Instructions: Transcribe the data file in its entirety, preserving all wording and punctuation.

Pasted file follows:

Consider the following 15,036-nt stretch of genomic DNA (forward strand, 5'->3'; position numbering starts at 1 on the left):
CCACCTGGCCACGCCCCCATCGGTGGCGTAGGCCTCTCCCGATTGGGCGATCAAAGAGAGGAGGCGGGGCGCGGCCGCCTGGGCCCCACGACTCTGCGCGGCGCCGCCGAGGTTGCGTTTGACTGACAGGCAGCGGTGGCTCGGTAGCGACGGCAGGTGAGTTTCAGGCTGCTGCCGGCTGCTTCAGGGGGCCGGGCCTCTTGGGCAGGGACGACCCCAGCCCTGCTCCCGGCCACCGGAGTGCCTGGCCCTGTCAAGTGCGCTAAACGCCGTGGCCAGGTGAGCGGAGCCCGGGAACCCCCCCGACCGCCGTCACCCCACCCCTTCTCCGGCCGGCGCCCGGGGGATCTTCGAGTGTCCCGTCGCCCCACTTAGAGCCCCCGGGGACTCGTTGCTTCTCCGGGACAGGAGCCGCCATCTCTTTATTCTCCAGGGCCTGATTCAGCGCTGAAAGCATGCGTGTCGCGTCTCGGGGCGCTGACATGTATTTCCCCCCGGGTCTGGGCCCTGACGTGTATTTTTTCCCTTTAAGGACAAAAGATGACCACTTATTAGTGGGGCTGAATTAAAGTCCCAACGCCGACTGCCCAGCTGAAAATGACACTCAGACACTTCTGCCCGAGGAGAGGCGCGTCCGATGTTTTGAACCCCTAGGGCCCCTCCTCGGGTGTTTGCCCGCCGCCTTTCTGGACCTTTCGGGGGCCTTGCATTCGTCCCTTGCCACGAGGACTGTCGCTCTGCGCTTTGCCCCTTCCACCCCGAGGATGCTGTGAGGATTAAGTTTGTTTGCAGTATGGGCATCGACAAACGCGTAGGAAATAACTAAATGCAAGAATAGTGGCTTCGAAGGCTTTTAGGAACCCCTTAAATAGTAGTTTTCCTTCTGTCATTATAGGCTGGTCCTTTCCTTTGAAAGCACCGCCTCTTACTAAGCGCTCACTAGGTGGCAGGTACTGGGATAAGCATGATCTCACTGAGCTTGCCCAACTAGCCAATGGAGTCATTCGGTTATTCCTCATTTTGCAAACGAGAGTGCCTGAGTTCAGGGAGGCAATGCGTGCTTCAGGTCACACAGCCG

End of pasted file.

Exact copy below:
Consider the following 15,036-nt stretch of genomic DNA (forward strand, 5'->3'; position numbering starts at 1 on the left):
CCACCTGGCCACGCCCCCATCGGTGGCGTAGGCCTCTCCCGATTGGGCGATCAAAGAGAGGAGGCGGGGCGCGGCCGCCTGGGCCCCACGACTCTGCGCGGCGCCGCCGAGGTTGCGTTTGACTGACAGGCAGCGGTGGCTCGGTAGCGACGGCAGGTGAGTTTCAGGCTGCTGCCGGCTGCTTCAGGGGGCCGGGCCTCTTGGGCAGGGACGACCCCAGCCCTGCTCCCGGCCACCGGAGTGCCTGGCCCTGTCAAGTGCGCTAAACGCCGTGGCCAGGTGAGCGGAGCCCGGGAACCCCCCCGACCGCCGTCACCCCACCCCTTCTCCGGCCGGCGCCCGGGGGATCTTCGAGTGTCCCGTCGCCCCACTTAGAGCCCCCGGGGACTCGTTGCTTCTCCGGGACAGGAGCCGCCATCTCTTTATTCTCCAGGGCCTGATTCAGCGCTGAAAGCATGCGTGTCGCGTCTCGGGGCGCTGACATGTATTTCCCCCCGGGTCTGGGCCCTGACGTGTATTTTTTCCCTTTAAGGACAAAAGATGACCACTTATTAGTGGGGCTGAATTAAAGTCCCAACGCCGACTGCCCAGCTGAAAATGACACTCAGACACTTCTGCCCGAGGAGAGGCGCGTCCGATGTTTTGAACCCCTAGGGCCCCTCCTCGGGTGTTTGCCCGCCGCCTTTCTGGACCTTTCGGGGGCCTTGCATTCGTCCCTTGCCACGAGGACTGTCGCTCTGCGCTTTGCCCCTTCCACCCCGAGGATGCTGTGAGGATTAAGTTTGTTTGCAGTATGGGCATCGACAAACGCGTAGGAAATAACTAAATGCAAGAATAGTGGCTTCGAAGGCTTTTAGGAACCCCTTAAATAGTAGTTTTCCTTCTGTCATTATAGGCTGGTCCTTTCCTTTGAAAGCACCGCCTCTTACTAAGCGCTCACTAGGTGGCAGGTACTGGGATAAGCATGATCTCACTGAGCTTGCCCAACTAGCCAATGGAGTCATTCGGTTATTCCTCATTTTGCAAACGAGAGTGCCTGAGTTCAGGGAGGCAATGCGTGCTTCAGGTCACACAGCCG